Morelli defends Luzerne County’s home rule government in parting speech

By Jennifer Learn-Andes -


By Jennifer Learn-Andes


Rick Morelli offered some parting advice Monday night to his former Luzerne County Council colleagues and county watchers: remember what it was like before home rule and be wary of a push to go back to the old government system.

“Although it was only four years ago, people forget where we were,” said Morelli, who officially ended his four-year council term Monday.

Morelli also helped to draft the customized home rule charter implemented in January 2012 and reminded the council and audience of some problems that drove 55 percent of county voters to adopt the government change in November 2010.

He cited the public corruption scandal that led to prison time for three county judges, a county commissioner, the county human resources director, clerk of courts deputy, court administrator and others.

“If you remember back then what was taking place, the question on the street was, ‘Who’s next?’” Morelli said.

The county debt had ballooned to around $450 million with principal and interest, and the county was “pretty much a dumping ground for political hires,” he said.

“The list could go on. It was a bad time,” Morelli said from the podium during Monday’s council meeting.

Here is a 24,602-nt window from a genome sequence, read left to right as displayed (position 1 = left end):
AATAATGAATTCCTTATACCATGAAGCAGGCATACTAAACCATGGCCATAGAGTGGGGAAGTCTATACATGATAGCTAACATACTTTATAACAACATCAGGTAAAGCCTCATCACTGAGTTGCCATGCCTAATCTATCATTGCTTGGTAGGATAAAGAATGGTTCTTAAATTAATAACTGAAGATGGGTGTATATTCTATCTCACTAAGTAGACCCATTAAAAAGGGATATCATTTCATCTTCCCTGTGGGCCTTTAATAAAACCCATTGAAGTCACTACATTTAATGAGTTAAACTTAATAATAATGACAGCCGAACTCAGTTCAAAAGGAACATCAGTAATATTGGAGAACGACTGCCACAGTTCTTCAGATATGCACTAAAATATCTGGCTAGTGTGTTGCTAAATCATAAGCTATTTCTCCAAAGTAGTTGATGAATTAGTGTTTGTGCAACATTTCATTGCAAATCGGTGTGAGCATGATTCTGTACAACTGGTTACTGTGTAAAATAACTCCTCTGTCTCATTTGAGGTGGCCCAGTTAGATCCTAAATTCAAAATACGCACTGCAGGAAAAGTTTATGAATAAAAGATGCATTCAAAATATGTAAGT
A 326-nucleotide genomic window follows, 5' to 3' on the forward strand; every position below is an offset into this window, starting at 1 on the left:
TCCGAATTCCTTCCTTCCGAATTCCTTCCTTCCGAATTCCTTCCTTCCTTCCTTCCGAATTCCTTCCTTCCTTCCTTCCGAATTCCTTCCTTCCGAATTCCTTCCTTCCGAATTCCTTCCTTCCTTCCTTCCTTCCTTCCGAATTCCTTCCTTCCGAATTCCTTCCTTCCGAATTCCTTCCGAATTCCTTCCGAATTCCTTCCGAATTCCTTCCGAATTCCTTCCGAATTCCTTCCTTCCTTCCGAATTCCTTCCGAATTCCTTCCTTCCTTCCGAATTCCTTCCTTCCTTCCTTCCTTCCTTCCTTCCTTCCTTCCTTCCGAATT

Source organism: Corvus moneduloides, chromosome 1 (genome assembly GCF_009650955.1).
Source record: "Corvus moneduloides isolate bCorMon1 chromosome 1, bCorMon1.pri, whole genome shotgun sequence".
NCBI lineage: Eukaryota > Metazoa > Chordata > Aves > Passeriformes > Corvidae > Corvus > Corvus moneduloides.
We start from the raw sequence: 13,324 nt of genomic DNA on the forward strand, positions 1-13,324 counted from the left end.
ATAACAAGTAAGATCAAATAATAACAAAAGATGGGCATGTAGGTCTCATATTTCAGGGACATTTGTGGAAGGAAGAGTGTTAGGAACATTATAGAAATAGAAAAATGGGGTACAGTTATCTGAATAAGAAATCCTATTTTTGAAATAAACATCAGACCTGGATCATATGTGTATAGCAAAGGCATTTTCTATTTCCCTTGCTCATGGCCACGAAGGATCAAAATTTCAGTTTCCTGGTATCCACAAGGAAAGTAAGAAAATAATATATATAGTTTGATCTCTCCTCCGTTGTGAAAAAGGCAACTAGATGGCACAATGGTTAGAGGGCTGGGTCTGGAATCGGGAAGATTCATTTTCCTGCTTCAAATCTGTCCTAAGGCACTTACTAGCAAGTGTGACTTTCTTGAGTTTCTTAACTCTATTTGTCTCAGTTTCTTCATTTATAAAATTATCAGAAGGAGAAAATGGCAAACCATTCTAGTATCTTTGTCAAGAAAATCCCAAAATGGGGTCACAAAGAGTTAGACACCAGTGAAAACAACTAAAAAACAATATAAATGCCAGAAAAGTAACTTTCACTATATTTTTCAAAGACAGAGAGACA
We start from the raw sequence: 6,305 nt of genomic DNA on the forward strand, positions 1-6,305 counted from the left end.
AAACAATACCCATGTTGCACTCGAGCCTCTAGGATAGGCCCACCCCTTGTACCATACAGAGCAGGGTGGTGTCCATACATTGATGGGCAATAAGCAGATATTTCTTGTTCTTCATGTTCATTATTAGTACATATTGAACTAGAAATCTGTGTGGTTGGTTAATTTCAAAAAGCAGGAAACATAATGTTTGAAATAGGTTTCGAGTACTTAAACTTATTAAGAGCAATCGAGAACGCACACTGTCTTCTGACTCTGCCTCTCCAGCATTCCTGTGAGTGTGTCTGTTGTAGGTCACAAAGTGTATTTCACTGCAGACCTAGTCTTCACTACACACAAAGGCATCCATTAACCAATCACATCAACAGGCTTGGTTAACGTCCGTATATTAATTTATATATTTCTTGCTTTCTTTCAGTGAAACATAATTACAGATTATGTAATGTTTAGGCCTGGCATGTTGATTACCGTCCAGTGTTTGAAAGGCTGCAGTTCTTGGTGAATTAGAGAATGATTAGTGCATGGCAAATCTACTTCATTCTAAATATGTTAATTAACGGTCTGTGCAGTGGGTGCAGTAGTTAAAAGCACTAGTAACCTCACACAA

He argued there have been no “scandals” or accusations of political hiring under home rule and said the council has reduced the outstanding debt to around $321.4 million and worked to “cut the fat.”

The main criticism he hears is there are now “11 people arguing versus three,” he said.

The charter replaced three, full-time elected commissioners with 11 part-time elected council members and an appointed manager.

Morelli agreed the council should engage less in grandstanding and focus more on major issues but stressed the 11 council members are more visible because the three commissioners met during the day, while the council meets at night, with most council meetings broadcast on television or streamed online.

Heated public discussion should be expected as the council goes through “changes and growing pains” and makes “tough” decisions about providing services with limited allocations, he said.

“Government is about debating,” he said.

Morelli said he has heard a “group from the old guard” is planning a campaign in 2017 to “go back to the old ways” by urging voters to return to the three-commissioner system. He said he will continue to speak out as a home rule advocate if he learns these plans are cementing.

“Can you blame them? They are the forgotten few,” Morelli wrote in a letter sent to the media Monday morning. “There are no jobs to hand out or unfair contracts to be given under home rule, and they want them back. It’s obviously easier to control two commissioners with a wink and a nod than a majority of council members out in a public meeting.”

Voters will be free to change the county government structure after home rule’s fifth anniversary in January 2017. Instead of returning to the commissioner system, some have suggested reducing the number of council members, making the manager an elected position and restoring the elected controller’s power to stop questionable payments.

Councilman Edward Brominski said Tuesday he spoke to many citizens who believe the home rule charter should be tweaked but hasn’t heard of a push to revert to the old structure.

Reach Jennifer Learn-Andes at 570-991-6388 or on Twitter @TLJenLearnAndes.

Reach Jennifer Learn-Andes at 570-991-6388 or on Twitter @TLJenLearnAndes.

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